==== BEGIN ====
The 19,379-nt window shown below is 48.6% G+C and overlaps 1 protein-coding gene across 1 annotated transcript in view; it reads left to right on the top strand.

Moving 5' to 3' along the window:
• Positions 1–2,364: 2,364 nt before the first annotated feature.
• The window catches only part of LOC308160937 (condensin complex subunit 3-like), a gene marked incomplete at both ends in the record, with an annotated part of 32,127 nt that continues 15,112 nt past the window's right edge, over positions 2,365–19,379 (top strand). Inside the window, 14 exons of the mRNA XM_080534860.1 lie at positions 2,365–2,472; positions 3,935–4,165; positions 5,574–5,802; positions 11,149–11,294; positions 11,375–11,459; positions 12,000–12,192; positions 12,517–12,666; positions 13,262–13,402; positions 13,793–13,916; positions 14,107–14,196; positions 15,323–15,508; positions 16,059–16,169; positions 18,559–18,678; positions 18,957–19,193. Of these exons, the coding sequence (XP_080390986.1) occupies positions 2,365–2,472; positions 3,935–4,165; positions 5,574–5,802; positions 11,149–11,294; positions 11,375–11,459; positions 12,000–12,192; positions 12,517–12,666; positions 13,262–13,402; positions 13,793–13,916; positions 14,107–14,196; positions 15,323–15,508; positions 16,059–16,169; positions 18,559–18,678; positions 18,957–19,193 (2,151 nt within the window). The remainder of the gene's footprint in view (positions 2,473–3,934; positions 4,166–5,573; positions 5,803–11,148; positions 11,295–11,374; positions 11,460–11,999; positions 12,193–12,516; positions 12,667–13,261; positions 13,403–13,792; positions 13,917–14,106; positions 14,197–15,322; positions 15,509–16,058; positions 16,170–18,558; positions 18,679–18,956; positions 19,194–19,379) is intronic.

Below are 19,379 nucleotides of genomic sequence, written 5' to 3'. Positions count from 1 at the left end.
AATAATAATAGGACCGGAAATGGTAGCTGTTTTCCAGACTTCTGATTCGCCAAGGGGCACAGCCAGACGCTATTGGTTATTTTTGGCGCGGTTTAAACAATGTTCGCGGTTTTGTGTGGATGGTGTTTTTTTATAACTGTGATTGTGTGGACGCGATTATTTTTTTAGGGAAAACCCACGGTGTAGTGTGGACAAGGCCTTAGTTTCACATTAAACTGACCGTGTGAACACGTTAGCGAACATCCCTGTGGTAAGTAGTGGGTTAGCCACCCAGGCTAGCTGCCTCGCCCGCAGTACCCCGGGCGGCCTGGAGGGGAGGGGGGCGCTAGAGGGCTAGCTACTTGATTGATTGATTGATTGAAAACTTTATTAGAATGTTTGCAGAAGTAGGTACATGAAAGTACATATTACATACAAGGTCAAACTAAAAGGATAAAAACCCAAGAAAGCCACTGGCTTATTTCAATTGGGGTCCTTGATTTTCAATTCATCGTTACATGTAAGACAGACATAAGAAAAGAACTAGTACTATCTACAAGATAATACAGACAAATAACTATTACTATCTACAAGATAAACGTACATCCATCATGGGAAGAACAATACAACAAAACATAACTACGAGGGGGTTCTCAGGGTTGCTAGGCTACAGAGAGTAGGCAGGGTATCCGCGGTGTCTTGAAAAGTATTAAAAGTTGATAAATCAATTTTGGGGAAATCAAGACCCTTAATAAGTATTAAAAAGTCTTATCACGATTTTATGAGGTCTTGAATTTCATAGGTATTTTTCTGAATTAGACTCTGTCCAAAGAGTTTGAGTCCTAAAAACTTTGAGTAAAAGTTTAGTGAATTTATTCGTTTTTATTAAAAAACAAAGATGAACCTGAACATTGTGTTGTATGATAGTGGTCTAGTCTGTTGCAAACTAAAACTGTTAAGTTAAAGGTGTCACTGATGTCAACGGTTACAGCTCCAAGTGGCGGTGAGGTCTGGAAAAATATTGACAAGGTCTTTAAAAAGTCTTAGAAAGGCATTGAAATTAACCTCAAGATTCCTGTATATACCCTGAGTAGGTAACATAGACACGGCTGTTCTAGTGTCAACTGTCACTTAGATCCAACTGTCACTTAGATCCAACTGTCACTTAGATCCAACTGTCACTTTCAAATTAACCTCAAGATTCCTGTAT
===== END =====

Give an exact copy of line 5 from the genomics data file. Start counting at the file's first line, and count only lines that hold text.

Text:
Below are 19,379 nucleotides of genomic sequence, written 5' to 3'. Positions count from 1 at the left end.